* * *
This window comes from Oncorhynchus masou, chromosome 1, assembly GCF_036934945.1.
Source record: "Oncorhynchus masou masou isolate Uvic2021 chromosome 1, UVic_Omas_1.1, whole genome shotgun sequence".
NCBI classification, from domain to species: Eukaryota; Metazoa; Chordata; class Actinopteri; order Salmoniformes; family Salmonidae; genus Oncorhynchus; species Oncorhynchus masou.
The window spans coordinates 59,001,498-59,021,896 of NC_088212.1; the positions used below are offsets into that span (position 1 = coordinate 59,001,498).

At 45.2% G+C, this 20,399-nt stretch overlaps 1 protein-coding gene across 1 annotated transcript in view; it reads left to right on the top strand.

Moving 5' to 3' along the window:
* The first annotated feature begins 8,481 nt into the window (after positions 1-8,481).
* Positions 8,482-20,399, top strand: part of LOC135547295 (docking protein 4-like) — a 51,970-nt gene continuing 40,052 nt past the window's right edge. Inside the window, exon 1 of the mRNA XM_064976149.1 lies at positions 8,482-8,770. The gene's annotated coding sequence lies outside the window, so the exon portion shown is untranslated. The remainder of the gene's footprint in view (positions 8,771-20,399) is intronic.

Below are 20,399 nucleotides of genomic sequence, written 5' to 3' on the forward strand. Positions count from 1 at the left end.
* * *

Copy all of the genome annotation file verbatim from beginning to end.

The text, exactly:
This window comes from Oncorhynchus masou, chromosome 1, assembly GCF_036934945.1.
Source record: "Oncorhynchus masou masou isolate Uvic2021 chromosome 1, UVic_Omas_1.1, whole genome shotgun sequence".
NCBI classification, from domain to species: Eukaryota; Metazoa; Chordata; class Actinopteri; order Salmoniformes; family Salmonidae; genus Oncorhynchus; species Oncorhynchus masou.
The window spans coordinates 59,001,498-59,021,896 of NC_088212.1; the positions used below are offsets into that span (position 1 = coordinate 59,001,498).

At 45.2% G+C, this 20,399-nt stretch overlaps 1 protein-coding gene across 1 annotated transcript in view; it reads left to right on the top strand.

Moving 5' to 3' along the window:
* The first annotated feature begins 8,481 nt into the window (after positions 1-8,481).
* Positions 8,482-20,399, top strand: part of LOC135547295 (docking protein 4-like) — a 51,970-nt gene continuing 40,052 nt past the window's right edge. Inside the window, exon 1 of the mRNA XM_064976149.1 lies at positions 8,482-8,770. The gene's annotated coding sequence lies outside the window, so the exon portion shown is untranslated. The remainder of the gene's footprint in view (positions 8,771-20,399) is intronic.

Below are 20,399 nucleotides of genomic sequence, written 5' to 3' on the forward strand. Positions count from 1 at the left end.